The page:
The Reality of Pet Sitting – Embrace the Suck!

 

I LOVE pet sitting- but just so you know I’m not delusional…

There are some aspects of this job that you should be aware of. It’s not all cute puppies and cuddly kitties

Cold weather

This isn’t too bad, since I’m in California. My advice: Get a good pair of waterproof boots, some warm socks, a warm coat, gloves (not mittens, GLOVES.heavy duty, water proof ones)

Hot Weather

I have a policy that I don’t walk dogs in weather over 90 degrees. Potty walks, yes; exercise walks, no. Exercise walks can be done during the cooler hours. Still, you’re driving around in the heat. My Advice: Get a good pair of sunglasses and some sun block.

Rain

Not a dog walker’s friend. My Advice: Get a good raincoat with a hood and pair it with a baseball cap. Wear boots.

Dark

I hope you’re not afraid of the dark. Especially in the winter when the sun doesn’t come up until 7am and it’s dark at 4pm. You’re working in the dark a LOT. My advice: Get a headlamp and some reflective clothing.

Early Mornings

If my first job is at 6:am, I’ve “slept in”. Its not uncommon to start at 4:00am….and that’s after…

Late Nights

The really excellent pet owners won’t want their pets left more than 8 hours, so they’ll schedule you for 5am, 2pm and 11pm (for example) which leaves 6 hours for sleep -minus drive time!! Another reason to keep your service area small. If you spend an hour driving both ways, that cuts your available sleep time down to 4 hours. Yay.

Driving ALL THE TIME

Truthfully, this is your job. You drive for a living. It takes a tremendous amount of patience. You see all sorts of things on the streets. Awful things. Awful people. Stray animals. Road kill. You get cut off, bad drivers nearly kill you, your insurance goes sky high because you’re putting 1000 miles on your car every week. This is a big reason to keep the area you serve SMALL. If there is 50 miles between 2 of your clients, you can bet you’ll run into times you’ll have to make that drive 3 times in a day. My Advice: Learn to listen to audio books; you’ll learn something, and the time will pass by much more quickly.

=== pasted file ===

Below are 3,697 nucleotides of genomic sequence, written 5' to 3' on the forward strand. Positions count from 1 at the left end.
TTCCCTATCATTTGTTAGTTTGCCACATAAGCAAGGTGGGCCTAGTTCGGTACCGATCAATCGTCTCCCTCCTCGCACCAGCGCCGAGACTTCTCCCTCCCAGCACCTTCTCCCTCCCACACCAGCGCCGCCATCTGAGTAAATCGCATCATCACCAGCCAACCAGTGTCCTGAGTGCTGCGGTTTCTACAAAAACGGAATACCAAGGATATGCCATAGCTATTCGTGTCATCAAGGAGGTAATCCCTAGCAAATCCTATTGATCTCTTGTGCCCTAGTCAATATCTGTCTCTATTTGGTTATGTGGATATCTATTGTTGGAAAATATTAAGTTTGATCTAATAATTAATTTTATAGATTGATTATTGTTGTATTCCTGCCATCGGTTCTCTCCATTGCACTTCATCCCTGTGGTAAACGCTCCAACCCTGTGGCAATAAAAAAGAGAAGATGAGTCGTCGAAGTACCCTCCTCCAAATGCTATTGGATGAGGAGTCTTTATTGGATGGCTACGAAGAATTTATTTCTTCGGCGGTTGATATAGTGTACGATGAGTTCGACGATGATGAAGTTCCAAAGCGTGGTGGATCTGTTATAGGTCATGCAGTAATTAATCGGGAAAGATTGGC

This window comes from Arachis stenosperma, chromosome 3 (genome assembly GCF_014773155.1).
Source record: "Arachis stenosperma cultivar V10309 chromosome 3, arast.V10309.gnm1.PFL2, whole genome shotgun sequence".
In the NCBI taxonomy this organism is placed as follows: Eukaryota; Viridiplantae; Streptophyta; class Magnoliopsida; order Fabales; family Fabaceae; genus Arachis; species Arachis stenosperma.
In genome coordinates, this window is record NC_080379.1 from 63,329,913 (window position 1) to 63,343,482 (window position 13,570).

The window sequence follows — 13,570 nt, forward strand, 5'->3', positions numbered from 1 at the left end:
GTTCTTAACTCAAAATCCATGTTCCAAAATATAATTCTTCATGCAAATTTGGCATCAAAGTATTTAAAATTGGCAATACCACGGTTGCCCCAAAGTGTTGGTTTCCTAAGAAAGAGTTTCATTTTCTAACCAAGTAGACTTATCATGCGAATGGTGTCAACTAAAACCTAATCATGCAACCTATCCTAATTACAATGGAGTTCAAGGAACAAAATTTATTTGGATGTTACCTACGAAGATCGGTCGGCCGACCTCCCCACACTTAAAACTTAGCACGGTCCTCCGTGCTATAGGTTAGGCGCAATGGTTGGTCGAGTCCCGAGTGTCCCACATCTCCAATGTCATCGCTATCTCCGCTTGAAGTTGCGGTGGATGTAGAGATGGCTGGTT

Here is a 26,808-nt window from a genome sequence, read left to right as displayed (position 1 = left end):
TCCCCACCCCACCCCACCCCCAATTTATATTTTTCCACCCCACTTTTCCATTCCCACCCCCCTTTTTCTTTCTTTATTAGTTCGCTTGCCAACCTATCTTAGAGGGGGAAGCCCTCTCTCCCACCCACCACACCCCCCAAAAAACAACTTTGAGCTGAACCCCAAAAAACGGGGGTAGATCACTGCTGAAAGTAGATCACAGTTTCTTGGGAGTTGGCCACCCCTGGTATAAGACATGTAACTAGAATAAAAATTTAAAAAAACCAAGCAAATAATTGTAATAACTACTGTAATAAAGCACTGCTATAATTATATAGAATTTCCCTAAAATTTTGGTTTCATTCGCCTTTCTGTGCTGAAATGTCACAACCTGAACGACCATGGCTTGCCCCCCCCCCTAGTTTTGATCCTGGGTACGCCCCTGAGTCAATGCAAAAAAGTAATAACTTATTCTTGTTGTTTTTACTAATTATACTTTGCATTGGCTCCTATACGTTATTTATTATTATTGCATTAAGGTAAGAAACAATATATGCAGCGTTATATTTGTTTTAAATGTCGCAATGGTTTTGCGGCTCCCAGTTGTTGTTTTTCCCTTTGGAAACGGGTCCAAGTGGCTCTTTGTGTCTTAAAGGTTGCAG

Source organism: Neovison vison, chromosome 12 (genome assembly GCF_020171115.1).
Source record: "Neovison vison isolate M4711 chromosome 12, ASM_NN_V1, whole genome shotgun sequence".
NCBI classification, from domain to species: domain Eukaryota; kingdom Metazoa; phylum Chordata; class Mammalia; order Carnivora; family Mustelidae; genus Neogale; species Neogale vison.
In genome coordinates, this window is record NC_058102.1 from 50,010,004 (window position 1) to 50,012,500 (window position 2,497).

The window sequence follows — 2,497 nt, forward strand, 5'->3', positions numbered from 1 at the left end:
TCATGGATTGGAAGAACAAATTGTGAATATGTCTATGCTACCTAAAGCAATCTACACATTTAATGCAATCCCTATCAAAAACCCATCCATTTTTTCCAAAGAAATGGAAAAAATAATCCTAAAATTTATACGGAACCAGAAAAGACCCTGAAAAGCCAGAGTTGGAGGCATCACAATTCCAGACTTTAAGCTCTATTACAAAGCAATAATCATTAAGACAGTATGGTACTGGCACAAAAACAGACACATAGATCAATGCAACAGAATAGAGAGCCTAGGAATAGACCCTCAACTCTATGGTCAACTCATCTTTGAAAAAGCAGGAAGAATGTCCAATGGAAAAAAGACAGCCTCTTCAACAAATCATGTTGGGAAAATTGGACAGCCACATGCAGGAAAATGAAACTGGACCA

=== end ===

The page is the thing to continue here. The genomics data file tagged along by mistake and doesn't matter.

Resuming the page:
Bugs

Ants get in the pets food if it’s left outside. Flies are attracted to dog poop that’s not picked up like, well, flies – and if people leave their doors and windows open, they come inside. It can be pretty gross. Some pet owners don’t treat their pets for fleas. Sometimes you have to deal with bugs.

People who “forget” to pay you

            Yeah, it sucks.

Stepping in “it”

Occasionally, because you’re working in the dark, or people didn’t pick up after their pets (or other dog walkers just left it there), you’ll step in it. It’s gross. Best tools I’ve found: A stick and a good clean patch of grass. Scrape “it” out with the stick and then rub your shoe in the grass for a good minute. Sanitize your shoes when you get back to the car, or when you get home.

“It” in general

They all do it and you have to clean it up. The pet owners want to know if they did it and what “it” looked like. You not only have to deal with it, you have to get comfortable talking about it. My advice: Stay away from the dollar store and invest in some really great poo bags.

Feeling like a janitor

Some people don’t clean. Sometimes it smells. Sometimes there are roaches and spiders. Even if the house is clean, if you’re going to offer overnight services, you’re probably going to have to clean some.

The germs

What can I say? If you’re an extreme germaphobe, this might not be the job for you.

The Dog (or cat!) that wants to kill you

You get these occasionally. You’ll usually find out at the interview. Ask the pet owner when they suggest, so you can do the job and stay safe. If they have no suggestions, you probably don’t want to do the job…

The fine line between reporting abuse & neglect and being able to educate the pet owner

Most of these cases have to do with neglect. Matted hair, overgrown nails, fleas. Sometimes all it really takes is pointing out how the pet is hurting. Most pet owners will respond. If they don’t you have to consider whether the pet is hurting enough to warrant calling the authorities (and they might take the pet and euthanize it.) There are consequences no matter what you do, and you have to live with that.

This is not a job for the physically weak or faint of heart. Pets eventually die and it breaks your heart – and a lot happens between now and then. Enjoy it. 

 

 

 

 

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